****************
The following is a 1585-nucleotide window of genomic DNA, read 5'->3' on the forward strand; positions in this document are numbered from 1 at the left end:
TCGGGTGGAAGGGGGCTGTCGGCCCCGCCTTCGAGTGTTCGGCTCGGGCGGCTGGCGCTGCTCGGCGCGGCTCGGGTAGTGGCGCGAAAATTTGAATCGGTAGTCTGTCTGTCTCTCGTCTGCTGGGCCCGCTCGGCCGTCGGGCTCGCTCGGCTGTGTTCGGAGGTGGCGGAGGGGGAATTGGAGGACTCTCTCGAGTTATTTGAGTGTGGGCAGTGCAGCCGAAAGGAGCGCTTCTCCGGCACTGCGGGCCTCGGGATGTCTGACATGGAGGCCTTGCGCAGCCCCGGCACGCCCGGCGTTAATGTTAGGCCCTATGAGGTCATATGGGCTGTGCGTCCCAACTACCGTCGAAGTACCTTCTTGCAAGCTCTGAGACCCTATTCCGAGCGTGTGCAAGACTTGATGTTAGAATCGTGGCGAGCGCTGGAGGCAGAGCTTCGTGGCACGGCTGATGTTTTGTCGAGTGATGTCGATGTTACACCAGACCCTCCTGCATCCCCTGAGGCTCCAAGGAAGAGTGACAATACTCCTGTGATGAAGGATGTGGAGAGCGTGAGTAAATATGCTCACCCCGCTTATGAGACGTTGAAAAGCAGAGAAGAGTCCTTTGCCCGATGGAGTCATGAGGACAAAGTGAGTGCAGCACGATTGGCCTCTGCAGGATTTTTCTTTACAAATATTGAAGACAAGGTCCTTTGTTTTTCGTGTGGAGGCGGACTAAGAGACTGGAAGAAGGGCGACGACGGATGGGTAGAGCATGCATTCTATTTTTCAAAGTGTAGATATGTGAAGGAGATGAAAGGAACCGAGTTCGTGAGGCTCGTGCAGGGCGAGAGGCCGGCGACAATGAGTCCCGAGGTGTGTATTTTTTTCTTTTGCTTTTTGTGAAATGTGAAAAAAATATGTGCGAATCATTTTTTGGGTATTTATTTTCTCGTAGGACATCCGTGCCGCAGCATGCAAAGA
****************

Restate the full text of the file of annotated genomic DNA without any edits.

The following is a 1585-nucleotide window of genomic DNA, read 5'->3' on the forward strand; positions in this document are numbered from 1 at the left end:
TCGGGTGGAAGGGGGCTGTCGGCCCCGCCTTCGAGTGTTCGGCTCGGGCGGCTGGCGCTGCTCGGCGCGGCTCGGGTAGTGGCGCGAAAATTTGAATCGGTAGTCTGTCTGTCTCTCGTCTGCTGGGCCCGCTCGGCCGTCGGGCTCGCTCGGCTGTGTTCGGAGGTGGCGGAGGGGGAATTGGAGGACTCTCTCGAGTTATTTGAGTGTGGGCAGTGCAGCCGAAAGGAGCGCTTCTCCGGCACTGCGGGCCTCGGGATGTCTGACATGGAGGCCTTGCGCAGCCCCGGCACGCCCGGCGTTAATGTTAGGCCCTATGAGGTCATATGGGCTGTGCGTCCCAACTACCGTCGAAGTACCTTCTTGCAAGCTCTGAGACCCTATTCCGAGCGTGTGCAAGACTTGATGTTAGAATCGTGGCGAGCGCTGGAGGCAGAGCTTCGTGGCACGGCTGATGTTTTGTCGAGTGATGTCGATGTTACACCAGACCCTCCTGCATCCCCTGAGGCTCCAAGGAAGAGTGACAATACTCCTGTGATGAAGGATGTGGAGAGCGTGAGTAAATATGCTCACCCCGCTTATGAGACGTTGAAAAGCAGAGAAGAGTCCTTTGCCCGATGGAGTCATGAGGACAAAGTGAGTGCAGCACGATTGGCCTCTGCAGGATTTTTCTTTACAAATATTGAAGACAAGGTCCTTTGTTTTTCGTGTGGAGGCGGACTAAGAGACTGGAAGAAGGGCGACGACGGATGGGTAGAGCATGCATTCTATTTTTCAAAGTGTAGATATGTGAAGGAGATGAAAGGAACCGAGTTCGTGAGGCTCGTGCAGGGCGAGAGGCCGGCGACAATGAGTCCCGAGGTGTGTATTTTTTTCTTTTGCTTTTTGTGAAATGTGAAAAAAATATGTGCGAATCATTTTTTGGGTATTTATTTTCTCGTAGGACATCCGTGCCGCAGCATGCAAAGA